Doctor of Philosophy
Health and Rehabilitation Sciences
Archibald, Lisa M. D.
The language system is highly flexible and draws on distinct but interconnected cognitive mechanisms, including verbal working memory and long-term linguistic knowledge. Verbal working memory is the ability to manipulate verbal information in mind. Long-term linguistic knowledge refers to our knowledge of the language (i.e., phonology, semantics, syntax), stored in long-term memory. The close interaction between verbal working memory and linguistic knowledge highlights a pressing need to investigate the construct of verbal working memory, its separability and its relationship with linguistic knowledge. To understand the way working memory influences and interacts with language abilities in children and adults, I ask the following questions: Are verbal working memory and language separable constructs? And, does verbal working memory operate within a dynamic network of cognitive systems including the language network? In Chapter 2, I examined whether working memory and linguistic abilities could be teased apart using the same language task, namely a modified Token Test. Indeed, factors related to working memory and linguistic abilities explained performance on our modified Token Test and were differentially related to other language measures. Despite evidence of separability, it must be acknowledged that verbal working memory and language processing are highly intertwined. Chapters 3 and 4 investigated this interrelationship in detail. Specifically, I used experimental tasks to delineate the involvement of phonological and semantic representations in the maintenance of verbal items (words, sentences) in working memory. In Chapter 3, I used a novel word recognition paradigm and found separable phonological and semantic effects on immediate memory, with semantic processing supporting long-term retention. These findings confirmed that both phonological and semantic information were readily activated and accessed when a word is encountered and processed. Chapter 4 further evaluated the interplay between different cognitive processes underlying verbal working memory in the context of sentence recall. Similarly, results supported the idea that multiple representations influence performance, but their contributions differ. Semantic processing was beneficial for both immediate and long-term memory whereas phonological processing had more immediate benefits. Finally, in the concluding chapter, I discuss the importance of these results for models of verbal short-term memory and highlight some potential implications for clinical practice.
Summary for Lay Audience
Language processing is influenced by many cognitive factors including verbal working memory, which is the ability to hold and process some aspect of language in mind, and linguistic knowledge, which is our knowledge about the rules of language. Think about what it means to hold a word or sentence in mind. This means not only knowing the phonological word form (or speech sounds that make up the word) but also having rich linguistic knowledge such as semantic information (or meaning-based information) associated with it. It would be difficult to fully understand what factors are impacting language performance without considering the role of both working memory and linguistic knowledge. In this thesis, I aim to investigate the construct of verbal working memory, its separability and its relationship with long-term linguistic knowledge. Chapter 2 evaluated potential working memory and language demands of different language tools in a group of children. Although children employ both working memory skills and linguistic knowledge during language-based tasks, I found that differential performance across language measures could be revealing of greater reliance on working memory or language skills to support performance. Chapters 3 and 4 examined the relationship between verbal working memory and long-term language knowledge by manipulating linguistic variables specifically. In particular, I focused on how phonological and semantic knowledge contribute to the maintenance of verbal items (words, sentences) in working memory. In Chapter 3, I examined the involvement of phonological and semantic information at the word-level and found that phonological and semantic information were all activated when a word was encountered and processed, with access to semantic knowledge benefiting long-term retention. In Chapter 4, I built on these findings to investigate how phonological, semantic, and attentional mechanisms are contributing to language performance at the sentence-level. Similarly, results supported the idea that sentence recall taps phonological, semantic, and attentional processes interactively but their contributions for immediate and long-term recall differed. Overall, results from this dissertation will help us understand the relationship among working memory processes, linguistic knowledge, and language functioning from a theoretical and clinical perspective.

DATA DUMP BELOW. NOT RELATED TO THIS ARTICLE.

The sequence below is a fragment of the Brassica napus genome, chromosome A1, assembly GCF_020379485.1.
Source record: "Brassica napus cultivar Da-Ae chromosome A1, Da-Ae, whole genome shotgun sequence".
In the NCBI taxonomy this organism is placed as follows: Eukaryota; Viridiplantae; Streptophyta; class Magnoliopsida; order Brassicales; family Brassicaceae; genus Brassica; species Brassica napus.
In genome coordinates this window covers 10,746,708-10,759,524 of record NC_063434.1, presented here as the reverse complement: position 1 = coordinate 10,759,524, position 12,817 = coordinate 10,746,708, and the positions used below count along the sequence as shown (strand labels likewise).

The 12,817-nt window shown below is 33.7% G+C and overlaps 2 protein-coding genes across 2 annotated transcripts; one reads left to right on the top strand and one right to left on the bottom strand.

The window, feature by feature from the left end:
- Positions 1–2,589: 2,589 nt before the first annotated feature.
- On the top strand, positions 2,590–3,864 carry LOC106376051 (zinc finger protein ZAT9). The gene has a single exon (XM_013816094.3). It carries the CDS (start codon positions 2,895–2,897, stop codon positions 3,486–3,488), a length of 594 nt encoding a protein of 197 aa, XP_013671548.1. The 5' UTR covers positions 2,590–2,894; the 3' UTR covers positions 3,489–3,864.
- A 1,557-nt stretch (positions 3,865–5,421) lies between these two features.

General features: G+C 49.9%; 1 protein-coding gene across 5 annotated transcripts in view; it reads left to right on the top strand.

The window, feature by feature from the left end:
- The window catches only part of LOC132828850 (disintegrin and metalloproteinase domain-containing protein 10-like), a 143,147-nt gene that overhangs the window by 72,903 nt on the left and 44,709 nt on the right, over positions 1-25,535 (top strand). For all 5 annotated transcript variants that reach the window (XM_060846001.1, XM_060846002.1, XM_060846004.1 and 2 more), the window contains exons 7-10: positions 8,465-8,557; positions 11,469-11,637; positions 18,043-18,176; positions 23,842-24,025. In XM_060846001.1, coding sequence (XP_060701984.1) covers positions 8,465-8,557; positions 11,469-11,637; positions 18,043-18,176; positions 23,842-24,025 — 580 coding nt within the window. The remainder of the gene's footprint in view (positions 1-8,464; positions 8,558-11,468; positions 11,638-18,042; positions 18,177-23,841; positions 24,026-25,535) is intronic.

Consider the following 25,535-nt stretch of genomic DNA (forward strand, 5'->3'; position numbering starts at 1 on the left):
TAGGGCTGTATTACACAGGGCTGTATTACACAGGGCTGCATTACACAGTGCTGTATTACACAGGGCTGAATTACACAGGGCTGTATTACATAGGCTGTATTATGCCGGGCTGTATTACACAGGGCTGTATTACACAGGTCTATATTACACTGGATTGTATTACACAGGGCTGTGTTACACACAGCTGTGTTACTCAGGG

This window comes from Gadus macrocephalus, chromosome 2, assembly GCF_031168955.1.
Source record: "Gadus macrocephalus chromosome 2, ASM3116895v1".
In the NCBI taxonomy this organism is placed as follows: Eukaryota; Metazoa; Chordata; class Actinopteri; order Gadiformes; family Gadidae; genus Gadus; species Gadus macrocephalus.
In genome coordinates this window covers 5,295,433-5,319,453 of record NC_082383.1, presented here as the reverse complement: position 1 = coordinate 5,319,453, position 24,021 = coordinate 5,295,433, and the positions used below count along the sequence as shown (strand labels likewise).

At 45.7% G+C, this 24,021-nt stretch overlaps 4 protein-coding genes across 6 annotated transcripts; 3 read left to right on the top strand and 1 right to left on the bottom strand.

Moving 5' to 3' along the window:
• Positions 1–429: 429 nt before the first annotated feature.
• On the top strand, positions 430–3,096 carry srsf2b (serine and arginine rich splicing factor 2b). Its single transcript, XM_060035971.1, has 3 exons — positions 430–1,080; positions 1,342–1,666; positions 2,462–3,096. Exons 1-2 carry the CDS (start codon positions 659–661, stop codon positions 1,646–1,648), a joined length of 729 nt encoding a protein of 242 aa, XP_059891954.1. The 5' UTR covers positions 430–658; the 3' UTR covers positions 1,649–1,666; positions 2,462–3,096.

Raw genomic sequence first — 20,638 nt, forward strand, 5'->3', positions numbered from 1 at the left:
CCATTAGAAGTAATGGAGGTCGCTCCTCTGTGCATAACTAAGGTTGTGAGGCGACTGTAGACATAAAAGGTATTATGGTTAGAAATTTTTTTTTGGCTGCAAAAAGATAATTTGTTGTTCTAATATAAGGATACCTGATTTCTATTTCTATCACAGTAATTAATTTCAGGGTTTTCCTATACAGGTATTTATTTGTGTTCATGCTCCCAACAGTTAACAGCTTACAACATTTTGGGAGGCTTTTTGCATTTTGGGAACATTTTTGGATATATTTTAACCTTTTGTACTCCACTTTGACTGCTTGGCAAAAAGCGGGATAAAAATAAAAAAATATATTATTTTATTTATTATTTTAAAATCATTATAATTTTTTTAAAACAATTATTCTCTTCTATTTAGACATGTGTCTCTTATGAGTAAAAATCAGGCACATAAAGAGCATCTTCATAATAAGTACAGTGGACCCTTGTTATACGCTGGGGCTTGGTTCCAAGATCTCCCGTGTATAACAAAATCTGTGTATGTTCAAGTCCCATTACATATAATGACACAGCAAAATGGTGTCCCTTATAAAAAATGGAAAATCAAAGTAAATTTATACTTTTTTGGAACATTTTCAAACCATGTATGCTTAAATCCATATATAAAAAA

Pham, Theresa Ai Vy, "The Role Of Working Memory And Linguistic Knowledge On Language Performance" (2021). Electronic Thesis and Dissertation Repository. 8236.